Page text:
You're driving down the highway going about 55 mph, and you step on the brake, and your car starts vibrating. You take your foot off the brake pad, and the vibration disappears. That is until you try and use the brakes again, and the same thing happens again. You may also feel a pulsation on the brake pedal pushing against your foot. Here are some of the reasons why your car is exhibiting these disconcerting symptoms.
The Tires Could Be the Culprit
Before we blame the brakes, it is essential to rule out tires. Tires commonly cause shaking when braking, especially when driving at high speeds or going downhill. Poor wheel alignment is usually behind the shaking.
If this is the cause, you may need to replace your tires or even invest in wheel alignment, which requires specialized equipment found in repair shops. Check whether your tires have a warranty before paying out of pocket.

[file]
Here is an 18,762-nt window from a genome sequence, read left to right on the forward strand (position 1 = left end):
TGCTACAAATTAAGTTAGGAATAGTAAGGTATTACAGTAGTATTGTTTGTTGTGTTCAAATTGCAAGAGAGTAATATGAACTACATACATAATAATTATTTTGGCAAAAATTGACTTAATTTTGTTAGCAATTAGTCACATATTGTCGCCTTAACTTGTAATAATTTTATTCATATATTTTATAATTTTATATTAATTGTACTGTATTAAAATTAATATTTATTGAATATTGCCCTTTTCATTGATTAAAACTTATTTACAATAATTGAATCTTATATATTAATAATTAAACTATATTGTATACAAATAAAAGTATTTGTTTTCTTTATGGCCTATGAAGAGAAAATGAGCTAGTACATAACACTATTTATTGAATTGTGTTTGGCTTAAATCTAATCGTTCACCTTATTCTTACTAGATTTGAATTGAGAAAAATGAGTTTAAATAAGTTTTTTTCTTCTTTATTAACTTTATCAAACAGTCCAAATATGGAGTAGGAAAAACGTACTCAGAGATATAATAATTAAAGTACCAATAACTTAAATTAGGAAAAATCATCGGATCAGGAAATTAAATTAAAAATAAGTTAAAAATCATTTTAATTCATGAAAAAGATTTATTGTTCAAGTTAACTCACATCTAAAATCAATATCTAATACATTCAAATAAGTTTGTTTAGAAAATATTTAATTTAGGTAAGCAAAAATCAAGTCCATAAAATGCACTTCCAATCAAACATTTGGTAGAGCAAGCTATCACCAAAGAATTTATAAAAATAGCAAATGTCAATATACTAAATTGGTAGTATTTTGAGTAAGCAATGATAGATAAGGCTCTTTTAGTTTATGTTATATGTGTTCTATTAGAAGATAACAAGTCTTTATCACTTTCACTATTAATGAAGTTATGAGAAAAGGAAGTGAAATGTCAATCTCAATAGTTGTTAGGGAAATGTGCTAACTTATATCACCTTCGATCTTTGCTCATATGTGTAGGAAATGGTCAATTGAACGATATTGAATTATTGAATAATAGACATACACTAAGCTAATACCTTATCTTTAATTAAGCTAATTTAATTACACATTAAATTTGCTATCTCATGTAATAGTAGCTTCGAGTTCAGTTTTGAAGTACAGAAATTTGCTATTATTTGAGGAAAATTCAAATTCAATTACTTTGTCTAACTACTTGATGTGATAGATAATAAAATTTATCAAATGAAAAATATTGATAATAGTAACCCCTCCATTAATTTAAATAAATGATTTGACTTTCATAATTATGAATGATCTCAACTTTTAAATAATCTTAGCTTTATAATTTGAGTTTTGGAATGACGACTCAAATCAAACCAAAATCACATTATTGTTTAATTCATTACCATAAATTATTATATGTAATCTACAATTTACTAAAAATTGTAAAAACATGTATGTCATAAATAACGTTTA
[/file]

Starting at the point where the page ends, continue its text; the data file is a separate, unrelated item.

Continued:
The Brakes Could Be the Problem
Most cars use disk brakes on the front or back wheels. These brakes use a metal rotor attached to each wheel. The disk is coupled with the wheel, so they spin in tandem. When braking, the disk will stop spinning, causing the calipers to clamp down and employ friction to stop the vehicle.
After many weeks of use, the brake pads will inevitably cause wear and tear on the rotors causing an uneven surface (warping). It is important to note that rotors can warp from disuse, so if your vehicle has not moved in a while, you may still face this problem. To fix this, you may replace the rotors or have a mechanic adjust for the unevenness using specialized tools.
Is your car giving you trouble when braking? We invite you to bring your vehicle to J&S Automotive today for fast and reliable services.